“Boys and Children (Sing for Summer)” – Those Transatlantics
This song makes me happy–a bright blue flowering tree smell sort of silly happy, to be somewhat specific, while rather vague at the same time. What begins as a clean-cut sort of dreamy-jangly-sing-song-y pop song evolves through almost five minutes into an unexpectedly satisfying if goofy aural adventure. Anchored in the crisp, airy, layered vocals of Kathleen Bracken, “Boys and Children” chimes along sweetly for two full minutes, keeping the listener suspended in a what’s-going-to-happen-next state of awareness before a fluttery fadeout brings us smack into a jaunty time change, as Bracken starts a fetching sort of call-and-response section with herself. Early Jane Siberry comes to mind, not only because of Bracken’s vocal resemblance to Queen Jane but because of how the band as a whole combines playfulness with a resilient musical assuredness. Forty seconds later we fade again, only to revisit the opening melody, joyously re-set with a glistening new beat, underscored by happy keyboard riffs. And then the final payoff–a return to the call-and-response section, but now keyboard player Chris Hatfield joins in and addresses Bracken directly; the song ends with a goofy discussion of the song itself, set to music. Fun. Hailing from the funky central Michigan college town of Mt. Pleasant, Those Transatlantics were founded in 2003 and have two EPs out to date. “Boys and Children” appears to be a new song; the MP3 comes from the band’s web site.
“Fudgicle” – the Lovely Feathers
Many are now aware that Canada is all but flooding us with high-quality 21st-century rock’n’roll, but I don’t think we all know about this Montreal quintet with the odd name and a penchant for tight, punchy, somewhat off-kilter music. My goodness, just listen to the opening chords: it’s a simple riff but it bursts with a substance and spirit that transcends the notes being crunched out. The Lovely Feathers feature a pair of twitchy vocalists, Mark Kupfert and Richard Yanofsky, both of whom waver between reined-in tunefulness and wigged-out Pere Ubu-ishness, but I’m with them all the way because of a wonderful recurring motif that appears, almost out of the blue, forty seconds in–a thorny guitar melody set off against a majestic, new-wave-ish synthesizer. How this arises and weaves into the confident drive of this urgent song speaks to me of a band that really knows what it’s doing. On the other hand, what the hell are they singing about? Your guess is, probably, better than mine. “Fudgicle” is a song off the band’s debut CD, My Best Friend Daniel, released in 2004 on a label called Love Your Diary; the MP3 is available via the band’s site.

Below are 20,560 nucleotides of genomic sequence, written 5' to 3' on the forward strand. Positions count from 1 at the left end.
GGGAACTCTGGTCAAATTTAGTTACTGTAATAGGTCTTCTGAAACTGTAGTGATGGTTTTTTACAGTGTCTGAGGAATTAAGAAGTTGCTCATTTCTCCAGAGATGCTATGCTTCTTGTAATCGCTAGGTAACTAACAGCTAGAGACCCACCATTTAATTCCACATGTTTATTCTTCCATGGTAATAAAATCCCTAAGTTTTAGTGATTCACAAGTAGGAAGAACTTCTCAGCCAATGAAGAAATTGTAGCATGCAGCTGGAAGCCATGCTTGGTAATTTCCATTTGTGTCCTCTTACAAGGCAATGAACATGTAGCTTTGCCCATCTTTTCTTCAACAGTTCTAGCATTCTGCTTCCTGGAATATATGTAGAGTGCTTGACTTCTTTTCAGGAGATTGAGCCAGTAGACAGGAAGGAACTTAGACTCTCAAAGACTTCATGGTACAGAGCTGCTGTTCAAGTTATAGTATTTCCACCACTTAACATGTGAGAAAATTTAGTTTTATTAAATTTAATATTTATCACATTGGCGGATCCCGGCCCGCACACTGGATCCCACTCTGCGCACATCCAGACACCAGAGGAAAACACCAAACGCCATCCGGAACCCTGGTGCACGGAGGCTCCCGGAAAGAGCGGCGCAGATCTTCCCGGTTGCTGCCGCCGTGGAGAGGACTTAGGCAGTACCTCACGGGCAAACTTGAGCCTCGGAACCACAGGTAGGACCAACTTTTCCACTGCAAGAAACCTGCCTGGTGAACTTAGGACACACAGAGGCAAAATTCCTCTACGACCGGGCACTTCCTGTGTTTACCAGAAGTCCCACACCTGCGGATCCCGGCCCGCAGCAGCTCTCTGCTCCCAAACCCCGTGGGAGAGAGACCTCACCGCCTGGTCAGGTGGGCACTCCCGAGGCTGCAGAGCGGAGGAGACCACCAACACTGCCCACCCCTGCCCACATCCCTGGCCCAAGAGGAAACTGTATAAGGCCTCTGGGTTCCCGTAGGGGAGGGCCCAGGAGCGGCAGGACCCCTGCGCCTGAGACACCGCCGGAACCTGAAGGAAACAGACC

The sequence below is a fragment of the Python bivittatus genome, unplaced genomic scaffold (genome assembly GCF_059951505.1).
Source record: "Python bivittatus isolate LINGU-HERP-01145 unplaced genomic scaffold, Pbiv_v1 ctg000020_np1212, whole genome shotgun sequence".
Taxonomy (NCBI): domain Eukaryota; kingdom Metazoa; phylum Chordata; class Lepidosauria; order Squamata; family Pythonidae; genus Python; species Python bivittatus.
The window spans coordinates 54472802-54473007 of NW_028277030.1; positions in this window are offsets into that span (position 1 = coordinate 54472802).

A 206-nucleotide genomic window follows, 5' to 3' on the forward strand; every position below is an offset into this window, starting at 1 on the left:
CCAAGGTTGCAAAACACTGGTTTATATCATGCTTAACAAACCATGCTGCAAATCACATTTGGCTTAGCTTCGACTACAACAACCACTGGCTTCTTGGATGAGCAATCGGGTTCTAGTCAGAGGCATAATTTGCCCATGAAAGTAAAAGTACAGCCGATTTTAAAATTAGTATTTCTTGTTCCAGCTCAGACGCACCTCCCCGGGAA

“What Happened to the Sands” – Pas/Cal
Detroit’s answer to Belle and Sebastian, if Stuart Murdoch had a love-hate relationship with Brian Wilson. Smooth and peppy on the surface, this song offers an outpouring of sonic treats, from appealing melodies and spiffy chord changes to spacious drum beats, falsetto harmonies, and sleighbell accents, wrapped up in a listenable but mystifying structure. The time changes 40 seconds in and never changes back, and there seems to be neither a chorus nor, in fact, any discernible verses. And yet somehow it still feels very much like a song, which strikes me as both an interesting effect and a worthy accomplishment. “What Happened to the Sands” can be found on the band’s second EP, entitled Oh Honey, We’re Ridiculous, released in March 2004 by Le Grand Magistery. A full-length CD is apparently in the works. The MP3 arrives courtesy of band’s site.